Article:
Glenn Cohen is the youngest professor on the Harvard Law School faculty. His work has been focused on the potential risks and legal issues involved with medical tourism from a variety of perspectives.
Traveling to an exotic location for vacation, while also receiving inexpensive, high quality healthcare seems ideal. What is often not discussed before a person becomes a medical tourist is the possible complications of medical care abroad.
In this interview, Professor Cohen offers insights to the reasons why this sector does not have a widespread acceptance among insurance companies, how medical tourism consumers can protect themselves, and potential issues to come in the future.
The complexity of U.S. insurance regulations is one reason insurance companies have not implemented medical travel as a way to cut costs. Most regulations are controlled by individual states or self-funded companies. Professor Cohen believes this could be a better opportunity to incorporate international travel benefits for employees.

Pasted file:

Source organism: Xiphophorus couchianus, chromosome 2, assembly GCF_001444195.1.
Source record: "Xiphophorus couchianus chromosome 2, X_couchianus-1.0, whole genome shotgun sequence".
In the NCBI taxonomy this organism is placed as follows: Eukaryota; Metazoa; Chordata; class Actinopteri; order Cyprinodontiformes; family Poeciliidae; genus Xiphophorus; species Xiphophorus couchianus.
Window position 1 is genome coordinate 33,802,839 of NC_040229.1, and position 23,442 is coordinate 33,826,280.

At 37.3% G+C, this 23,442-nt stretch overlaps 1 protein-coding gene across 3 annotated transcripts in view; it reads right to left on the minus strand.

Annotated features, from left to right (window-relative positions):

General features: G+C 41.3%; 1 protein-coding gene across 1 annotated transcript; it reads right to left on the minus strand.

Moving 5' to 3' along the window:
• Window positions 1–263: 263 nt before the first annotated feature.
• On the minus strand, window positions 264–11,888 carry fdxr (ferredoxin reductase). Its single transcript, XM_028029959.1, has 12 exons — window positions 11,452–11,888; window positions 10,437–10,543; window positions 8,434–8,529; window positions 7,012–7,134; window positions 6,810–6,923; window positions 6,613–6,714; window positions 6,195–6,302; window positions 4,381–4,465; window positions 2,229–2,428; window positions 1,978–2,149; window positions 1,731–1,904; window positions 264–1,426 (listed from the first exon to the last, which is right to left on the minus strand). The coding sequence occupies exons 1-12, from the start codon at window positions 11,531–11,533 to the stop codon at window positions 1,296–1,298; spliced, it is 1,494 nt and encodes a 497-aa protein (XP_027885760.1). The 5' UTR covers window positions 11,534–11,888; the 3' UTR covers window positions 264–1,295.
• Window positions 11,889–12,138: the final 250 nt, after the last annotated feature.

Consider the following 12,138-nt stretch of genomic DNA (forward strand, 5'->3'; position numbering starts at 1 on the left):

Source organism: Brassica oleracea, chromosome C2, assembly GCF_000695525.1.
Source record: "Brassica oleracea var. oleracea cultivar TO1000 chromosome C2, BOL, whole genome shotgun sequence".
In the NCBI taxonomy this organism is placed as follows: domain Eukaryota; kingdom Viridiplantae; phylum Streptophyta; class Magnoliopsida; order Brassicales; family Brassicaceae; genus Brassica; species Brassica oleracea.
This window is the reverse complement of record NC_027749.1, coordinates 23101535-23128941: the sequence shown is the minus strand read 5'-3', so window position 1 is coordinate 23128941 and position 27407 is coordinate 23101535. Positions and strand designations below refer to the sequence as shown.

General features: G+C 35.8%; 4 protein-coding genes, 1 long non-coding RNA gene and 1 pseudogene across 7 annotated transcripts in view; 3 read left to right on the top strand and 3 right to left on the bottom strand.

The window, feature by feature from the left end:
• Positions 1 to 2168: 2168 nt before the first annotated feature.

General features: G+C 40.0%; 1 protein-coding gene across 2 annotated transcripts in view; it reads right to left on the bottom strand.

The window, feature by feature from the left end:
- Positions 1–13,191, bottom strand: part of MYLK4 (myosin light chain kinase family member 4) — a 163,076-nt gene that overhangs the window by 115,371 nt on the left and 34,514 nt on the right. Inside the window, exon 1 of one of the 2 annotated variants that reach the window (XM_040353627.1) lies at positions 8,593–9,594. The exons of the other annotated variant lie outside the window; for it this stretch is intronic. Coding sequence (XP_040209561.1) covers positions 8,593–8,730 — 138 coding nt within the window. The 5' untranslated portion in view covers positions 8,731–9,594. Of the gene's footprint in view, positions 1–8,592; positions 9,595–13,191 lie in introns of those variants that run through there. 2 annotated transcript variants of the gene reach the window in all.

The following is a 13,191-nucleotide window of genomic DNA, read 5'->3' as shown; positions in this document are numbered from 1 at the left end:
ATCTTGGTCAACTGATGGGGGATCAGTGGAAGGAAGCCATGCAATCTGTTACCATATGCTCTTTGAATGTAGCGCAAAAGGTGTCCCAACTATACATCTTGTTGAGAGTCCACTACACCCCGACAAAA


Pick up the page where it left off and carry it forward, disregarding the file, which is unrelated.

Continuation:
Professor Cohen says that so far, major hospitals or hospital groups have not been affected by negative publicity surrounding medical complications with medical tourists. “There isn’t much legal case law, or history of adverse events, in part, I believe, because hospitals don’t want the negative publicity,” says Professor Cohen.
Professor Cohen’s advice to medical travelers is to proceed cautiously. It’s difficult to bring foreign providers into US courts or to bring a lawsuit to a foreign country.
Despite the challenges involved with medical travel, Professor Cohen has a positive outlook for the future of this sector. He considers the early challenges characteristics of emerging markets.